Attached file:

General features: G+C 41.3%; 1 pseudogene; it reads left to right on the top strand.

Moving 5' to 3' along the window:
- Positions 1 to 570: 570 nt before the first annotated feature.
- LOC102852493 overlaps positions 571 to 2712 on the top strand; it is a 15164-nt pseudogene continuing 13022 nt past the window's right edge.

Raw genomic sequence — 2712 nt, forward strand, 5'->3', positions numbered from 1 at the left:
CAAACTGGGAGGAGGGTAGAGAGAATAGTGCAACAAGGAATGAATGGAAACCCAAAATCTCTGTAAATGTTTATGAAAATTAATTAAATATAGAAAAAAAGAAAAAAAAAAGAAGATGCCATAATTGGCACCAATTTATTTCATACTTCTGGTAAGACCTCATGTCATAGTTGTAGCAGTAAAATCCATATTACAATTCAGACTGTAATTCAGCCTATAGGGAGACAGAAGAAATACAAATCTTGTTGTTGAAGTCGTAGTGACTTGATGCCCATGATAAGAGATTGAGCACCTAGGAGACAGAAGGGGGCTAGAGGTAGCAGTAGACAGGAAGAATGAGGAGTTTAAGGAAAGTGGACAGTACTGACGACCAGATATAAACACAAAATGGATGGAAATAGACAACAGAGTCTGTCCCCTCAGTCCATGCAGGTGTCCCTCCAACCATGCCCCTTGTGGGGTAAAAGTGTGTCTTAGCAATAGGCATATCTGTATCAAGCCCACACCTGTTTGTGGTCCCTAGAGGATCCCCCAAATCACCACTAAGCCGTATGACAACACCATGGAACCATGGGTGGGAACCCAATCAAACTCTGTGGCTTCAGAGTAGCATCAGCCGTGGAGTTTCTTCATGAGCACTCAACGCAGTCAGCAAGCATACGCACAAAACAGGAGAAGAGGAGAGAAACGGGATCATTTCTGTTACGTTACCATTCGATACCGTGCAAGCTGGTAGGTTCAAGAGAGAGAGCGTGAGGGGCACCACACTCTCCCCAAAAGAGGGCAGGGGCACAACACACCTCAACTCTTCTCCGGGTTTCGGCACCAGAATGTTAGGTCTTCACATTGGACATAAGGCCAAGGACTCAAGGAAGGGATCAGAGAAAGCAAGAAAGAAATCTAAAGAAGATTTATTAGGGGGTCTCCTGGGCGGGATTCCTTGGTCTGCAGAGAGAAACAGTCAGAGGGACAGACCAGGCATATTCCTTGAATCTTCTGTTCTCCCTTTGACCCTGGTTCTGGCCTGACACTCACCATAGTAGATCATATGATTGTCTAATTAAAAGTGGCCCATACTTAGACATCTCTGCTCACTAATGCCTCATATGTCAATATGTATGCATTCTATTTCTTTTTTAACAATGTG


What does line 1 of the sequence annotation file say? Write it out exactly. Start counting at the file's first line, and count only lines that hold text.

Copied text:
General features: G+C 41.3%; 1 pseudogene; it reads left to right on the top strand.